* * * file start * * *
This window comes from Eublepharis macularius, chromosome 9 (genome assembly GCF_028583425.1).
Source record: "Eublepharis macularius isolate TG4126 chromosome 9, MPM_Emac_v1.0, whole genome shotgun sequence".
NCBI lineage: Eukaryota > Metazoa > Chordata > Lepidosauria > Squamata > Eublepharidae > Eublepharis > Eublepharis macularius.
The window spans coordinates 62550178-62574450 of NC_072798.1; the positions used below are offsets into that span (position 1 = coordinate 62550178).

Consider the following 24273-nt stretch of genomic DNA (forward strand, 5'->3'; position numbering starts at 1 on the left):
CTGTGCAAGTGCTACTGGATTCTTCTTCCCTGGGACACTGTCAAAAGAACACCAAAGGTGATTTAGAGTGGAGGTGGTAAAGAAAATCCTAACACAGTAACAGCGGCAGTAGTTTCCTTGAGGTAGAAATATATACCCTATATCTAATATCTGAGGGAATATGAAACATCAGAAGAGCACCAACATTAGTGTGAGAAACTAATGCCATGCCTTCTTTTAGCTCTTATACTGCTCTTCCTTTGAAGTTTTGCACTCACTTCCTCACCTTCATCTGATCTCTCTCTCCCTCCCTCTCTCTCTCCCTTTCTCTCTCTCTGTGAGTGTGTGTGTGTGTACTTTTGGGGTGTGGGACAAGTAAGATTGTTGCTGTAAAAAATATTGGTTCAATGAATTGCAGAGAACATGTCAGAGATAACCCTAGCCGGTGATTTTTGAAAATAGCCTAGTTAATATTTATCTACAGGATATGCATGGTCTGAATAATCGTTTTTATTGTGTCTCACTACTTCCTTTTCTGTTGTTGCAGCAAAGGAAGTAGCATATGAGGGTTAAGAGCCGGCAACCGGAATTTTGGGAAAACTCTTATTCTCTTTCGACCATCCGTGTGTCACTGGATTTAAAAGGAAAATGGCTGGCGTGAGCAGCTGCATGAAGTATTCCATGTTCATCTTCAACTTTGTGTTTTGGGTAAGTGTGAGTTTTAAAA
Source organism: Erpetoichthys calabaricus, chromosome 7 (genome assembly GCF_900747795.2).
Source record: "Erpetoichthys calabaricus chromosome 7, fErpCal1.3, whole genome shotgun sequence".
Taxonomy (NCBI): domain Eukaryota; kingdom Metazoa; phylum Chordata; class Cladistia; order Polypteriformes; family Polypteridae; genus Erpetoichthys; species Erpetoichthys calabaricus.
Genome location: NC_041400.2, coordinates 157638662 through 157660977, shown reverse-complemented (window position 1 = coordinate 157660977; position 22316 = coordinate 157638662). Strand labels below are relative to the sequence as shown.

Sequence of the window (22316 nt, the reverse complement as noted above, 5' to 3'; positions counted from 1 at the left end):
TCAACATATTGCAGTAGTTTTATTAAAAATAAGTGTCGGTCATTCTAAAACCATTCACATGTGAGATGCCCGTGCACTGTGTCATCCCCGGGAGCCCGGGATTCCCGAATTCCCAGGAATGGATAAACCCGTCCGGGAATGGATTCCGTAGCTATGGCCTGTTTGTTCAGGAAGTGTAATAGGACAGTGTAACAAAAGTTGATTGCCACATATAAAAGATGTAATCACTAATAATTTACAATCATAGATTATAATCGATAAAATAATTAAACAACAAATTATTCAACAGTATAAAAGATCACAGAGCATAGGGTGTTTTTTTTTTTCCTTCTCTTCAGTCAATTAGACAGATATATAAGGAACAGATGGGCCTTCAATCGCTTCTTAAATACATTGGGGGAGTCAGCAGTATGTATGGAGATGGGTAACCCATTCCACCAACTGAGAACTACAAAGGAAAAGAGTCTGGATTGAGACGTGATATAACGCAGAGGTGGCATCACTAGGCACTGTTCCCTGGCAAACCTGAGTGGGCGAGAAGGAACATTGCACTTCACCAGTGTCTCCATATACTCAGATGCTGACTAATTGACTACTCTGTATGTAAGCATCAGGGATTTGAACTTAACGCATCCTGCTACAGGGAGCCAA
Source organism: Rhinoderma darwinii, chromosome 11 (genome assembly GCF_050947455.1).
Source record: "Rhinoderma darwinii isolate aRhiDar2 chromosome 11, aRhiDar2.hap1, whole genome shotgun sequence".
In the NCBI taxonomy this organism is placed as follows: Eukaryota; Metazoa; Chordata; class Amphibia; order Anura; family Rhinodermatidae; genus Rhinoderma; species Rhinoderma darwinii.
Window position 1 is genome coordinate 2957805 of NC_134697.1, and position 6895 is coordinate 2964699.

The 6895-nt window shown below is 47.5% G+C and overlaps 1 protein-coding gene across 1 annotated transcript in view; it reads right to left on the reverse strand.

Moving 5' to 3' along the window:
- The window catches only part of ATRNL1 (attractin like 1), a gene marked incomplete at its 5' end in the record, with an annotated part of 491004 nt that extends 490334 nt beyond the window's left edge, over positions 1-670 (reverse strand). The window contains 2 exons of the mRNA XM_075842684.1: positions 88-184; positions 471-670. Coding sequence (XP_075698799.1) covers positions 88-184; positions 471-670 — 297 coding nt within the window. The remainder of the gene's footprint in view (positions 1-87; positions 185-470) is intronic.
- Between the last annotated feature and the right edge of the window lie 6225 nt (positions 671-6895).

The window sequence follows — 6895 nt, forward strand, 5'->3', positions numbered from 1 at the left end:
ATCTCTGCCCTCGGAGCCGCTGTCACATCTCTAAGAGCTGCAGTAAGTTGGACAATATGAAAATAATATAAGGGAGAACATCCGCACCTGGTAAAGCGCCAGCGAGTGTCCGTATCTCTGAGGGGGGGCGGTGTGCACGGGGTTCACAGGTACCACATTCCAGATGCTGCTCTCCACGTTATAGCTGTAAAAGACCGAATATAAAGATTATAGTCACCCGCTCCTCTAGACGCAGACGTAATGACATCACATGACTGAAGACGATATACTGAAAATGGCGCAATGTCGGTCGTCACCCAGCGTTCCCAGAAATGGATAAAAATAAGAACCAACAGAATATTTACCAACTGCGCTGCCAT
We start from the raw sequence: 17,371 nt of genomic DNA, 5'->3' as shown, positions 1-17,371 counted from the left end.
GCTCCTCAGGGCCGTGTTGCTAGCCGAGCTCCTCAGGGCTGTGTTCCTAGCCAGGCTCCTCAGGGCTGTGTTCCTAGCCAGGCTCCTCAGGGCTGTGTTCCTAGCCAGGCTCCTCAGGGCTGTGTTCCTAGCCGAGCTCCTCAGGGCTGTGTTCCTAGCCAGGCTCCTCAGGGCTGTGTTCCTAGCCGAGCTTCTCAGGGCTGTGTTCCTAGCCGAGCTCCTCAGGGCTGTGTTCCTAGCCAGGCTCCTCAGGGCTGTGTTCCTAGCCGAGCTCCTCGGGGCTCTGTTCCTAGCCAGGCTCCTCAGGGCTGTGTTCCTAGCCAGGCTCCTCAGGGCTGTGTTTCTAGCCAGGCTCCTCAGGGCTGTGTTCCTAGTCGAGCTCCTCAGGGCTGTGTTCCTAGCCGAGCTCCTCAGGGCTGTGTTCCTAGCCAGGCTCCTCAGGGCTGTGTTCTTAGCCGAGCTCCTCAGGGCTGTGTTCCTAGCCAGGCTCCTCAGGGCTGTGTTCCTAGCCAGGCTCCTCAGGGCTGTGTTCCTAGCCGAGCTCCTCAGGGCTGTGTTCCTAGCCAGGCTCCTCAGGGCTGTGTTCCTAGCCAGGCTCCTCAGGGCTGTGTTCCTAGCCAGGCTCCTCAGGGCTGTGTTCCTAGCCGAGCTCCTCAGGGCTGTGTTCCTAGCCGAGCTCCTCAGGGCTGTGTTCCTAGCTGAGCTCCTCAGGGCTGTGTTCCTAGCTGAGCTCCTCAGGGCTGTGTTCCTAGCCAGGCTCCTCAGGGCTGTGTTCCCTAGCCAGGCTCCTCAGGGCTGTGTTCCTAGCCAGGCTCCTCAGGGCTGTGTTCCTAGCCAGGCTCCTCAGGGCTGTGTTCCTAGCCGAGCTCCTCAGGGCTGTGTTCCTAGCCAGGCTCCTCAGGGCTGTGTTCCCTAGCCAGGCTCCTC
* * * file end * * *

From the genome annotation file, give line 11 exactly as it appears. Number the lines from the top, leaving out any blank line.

Sequence of the window (22316 nt, the reverse complement as noted above, 5' to 3'; positions counted from 1 at the left end):